Best of breed solutions are starting to offer better integration than large incumbent software providers whose strength in the past was their offer of one-stop shopping. That’s one of our takeaways from comments made by Box CEO Aaron Levie at a pre-event briefing prior to his company’s user conference which kicked off in San Francisco this morning.
Ever since software was invented, companies have debated endlessly whether they were best served holistically by one or two large vendors who could meet most of their needs – or whether they were better off buying best of breed solutions from point providers. And in truth, the bias has swung between the two. Cloud computing initially saw a shift back to incumbency as vendors like Salesforce and Oracle went on a SaaS acquisition spree to build out sales, marketing, and HCM clouds.
One of the articles of faith in this debate is that best of breed providers might provide more specific capabilities but a homogenous vendor would provide a more integrated solution making life easier for CIOs and their internal customers.
However, many large enterprise customers have experienced a very different reality as Which-50 has reported in the past. Big marketing or sales clouds are rarely built from the ground up. They are instead amalgamations of acquisitions that need to be plugged together which involves both technological and cultural integration.
Teams thrown together artificially after an acquisition often find themselves struggling to gel under a unified approach. Founders, no longer in control of their own destiny after the acquisition sometimes bristle under the corporate strictures of their new overlords, while other key members – critically from engineering, for instance – become a flight risk when the cultures fail to gel.
Best of breed companies who obsess around the customer experience, on the other hand, have the same or even a stronger incentive to make the collaboration work but suffer none (or far fewer) of the cultural or organisational overheads typically found inside large incumbent businesses built on acquisitions.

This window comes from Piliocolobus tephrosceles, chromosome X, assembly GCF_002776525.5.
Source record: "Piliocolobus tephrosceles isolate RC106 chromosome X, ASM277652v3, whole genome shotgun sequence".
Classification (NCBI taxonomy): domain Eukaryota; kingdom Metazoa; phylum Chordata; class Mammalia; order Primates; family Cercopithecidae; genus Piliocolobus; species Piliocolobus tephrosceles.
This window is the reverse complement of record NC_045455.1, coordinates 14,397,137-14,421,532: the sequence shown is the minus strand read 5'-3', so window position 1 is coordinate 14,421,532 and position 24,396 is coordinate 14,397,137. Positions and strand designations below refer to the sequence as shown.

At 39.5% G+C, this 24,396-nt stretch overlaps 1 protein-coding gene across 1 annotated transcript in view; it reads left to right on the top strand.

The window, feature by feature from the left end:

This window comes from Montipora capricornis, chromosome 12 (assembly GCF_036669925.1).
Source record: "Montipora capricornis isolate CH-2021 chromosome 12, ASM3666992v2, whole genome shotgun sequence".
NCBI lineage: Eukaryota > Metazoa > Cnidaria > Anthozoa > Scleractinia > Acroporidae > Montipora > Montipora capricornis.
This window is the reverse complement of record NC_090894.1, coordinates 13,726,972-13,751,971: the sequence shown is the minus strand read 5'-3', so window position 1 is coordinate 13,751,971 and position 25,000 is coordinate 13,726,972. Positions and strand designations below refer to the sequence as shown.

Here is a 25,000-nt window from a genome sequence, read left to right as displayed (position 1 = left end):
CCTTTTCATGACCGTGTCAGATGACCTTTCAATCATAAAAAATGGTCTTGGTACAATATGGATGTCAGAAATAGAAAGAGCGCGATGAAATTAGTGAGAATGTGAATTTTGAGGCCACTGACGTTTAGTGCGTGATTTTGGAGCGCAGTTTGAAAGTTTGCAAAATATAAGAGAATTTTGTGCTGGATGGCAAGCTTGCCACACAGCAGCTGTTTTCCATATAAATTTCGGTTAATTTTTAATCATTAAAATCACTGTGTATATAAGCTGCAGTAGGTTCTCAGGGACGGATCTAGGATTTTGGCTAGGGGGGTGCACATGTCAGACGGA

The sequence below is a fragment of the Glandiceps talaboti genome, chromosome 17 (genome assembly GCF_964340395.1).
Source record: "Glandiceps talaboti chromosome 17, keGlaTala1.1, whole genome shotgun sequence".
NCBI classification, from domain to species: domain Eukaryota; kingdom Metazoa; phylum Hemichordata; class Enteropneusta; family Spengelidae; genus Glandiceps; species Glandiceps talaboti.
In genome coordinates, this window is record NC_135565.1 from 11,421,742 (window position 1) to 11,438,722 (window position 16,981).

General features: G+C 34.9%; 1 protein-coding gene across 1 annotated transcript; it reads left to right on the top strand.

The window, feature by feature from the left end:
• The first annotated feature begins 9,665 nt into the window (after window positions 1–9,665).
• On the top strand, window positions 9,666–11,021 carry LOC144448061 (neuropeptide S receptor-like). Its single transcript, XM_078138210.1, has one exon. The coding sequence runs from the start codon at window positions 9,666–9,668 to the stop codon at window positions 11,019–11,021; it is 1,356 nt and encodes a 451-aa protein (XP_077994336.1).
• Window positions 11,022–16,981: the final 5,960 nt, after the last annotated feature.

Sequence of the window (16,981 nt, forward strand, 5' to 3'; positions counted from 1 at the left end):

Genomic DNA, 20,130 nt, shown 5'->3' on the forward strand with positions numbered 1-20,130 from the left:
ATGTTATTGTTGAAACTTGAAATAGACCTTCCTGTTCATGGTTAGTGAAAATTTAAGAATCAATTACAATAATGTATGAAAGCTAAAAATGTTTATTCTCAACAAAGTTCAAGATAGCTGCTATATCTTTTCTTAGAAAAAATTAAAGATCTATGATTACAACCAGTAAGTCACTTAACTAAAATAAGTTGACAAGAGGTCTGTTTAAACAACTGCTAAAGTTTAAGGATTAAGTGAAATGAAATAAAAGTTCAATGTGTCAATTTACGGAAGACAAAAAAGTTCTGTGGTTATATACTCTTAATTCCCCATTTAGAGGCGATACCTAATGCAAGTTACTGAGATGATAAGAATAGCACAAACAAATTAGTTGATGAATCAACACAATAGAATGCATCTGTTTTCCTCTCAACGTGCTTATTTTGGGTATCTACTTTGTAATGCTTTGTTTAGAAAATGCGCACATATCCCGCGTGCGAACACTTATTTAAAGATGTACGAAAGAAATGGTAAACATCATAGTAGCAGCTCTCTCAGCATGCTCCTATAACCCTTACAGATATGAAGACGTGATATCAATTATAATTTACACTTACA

Box sits firmly in the best of breed camp. Its chief product officer Jeetu Patel argues that the ecosystem is the product, and the company works closely with partners it also considers best of breed such as Slack, Zoom, and Okta.
While carefully avoiding the use of the word suite (because Box has started offering its own) Levie told Which-50, “The incumbent model brings lots technology together and sells it as one thing.”
It’s a business model and a strategy based on distribution powers, he says.
“So what that is basically saying is I have a customer relationship, I’m going to shove more technology into that customer relationship. The user experience is not the premium. And so as a vendor, you don’t really need a high degree of interoperability because distribution is your strength,” he’s said.
“If you think about companies like Box, and Slack and Zoom and Okta our strength is product experience. That’s why we exist, we are doing something better than the incumbent. Given our premium is on product experience, then you expect the premium also to be on the integration and the seamlessness.”
He offered as a contrast the Skype/Microsoft Teams experience to that of Box and Zoom.
“Do you believe that Skype and Microsoft Teams is providing a better experience than Zoom and Slack? The answer is no in my opinion because I think that Skype only works half the time. I’m going to bet on the world’s best communication tool with Slack and the world’s best video tool, which is Zoom. And I’m going to bet that those experiences iterate at a much faster pace.”
The roll call of industry leaders at the Box conference suggests that the company is leveraging its best of breed status to build an up-sized influence in the industry. IBM’s CEO Ginny Rometty and Adobe’s Shantanu Narayan joined traditional Box partners by Okta’s Todd McKinnon and Zoom’s founder and CEO Eric Yuan on the conference run sheet.
Speaking later at the BoxWorks19 conference Levie used his keynote to reaffirm the company’s vision of its role in the industry.
“People are going to want to share and collaborate and work on information on any device at any time, at any location, anywhere around the world, in a very secure way, in a way that you can trust.”
This would be done in a way that keeps data private and secure, and greater control is provided to the user, he said.
The 14-year-old company which is a leader in the collaboration software space has 95,000 customers and says 69 per cent of the Fortune 500 companies use its software.
“So many people around the world are really thinking about how they going to transform the way they work, and the way they operate in the cloud,” he told attendees.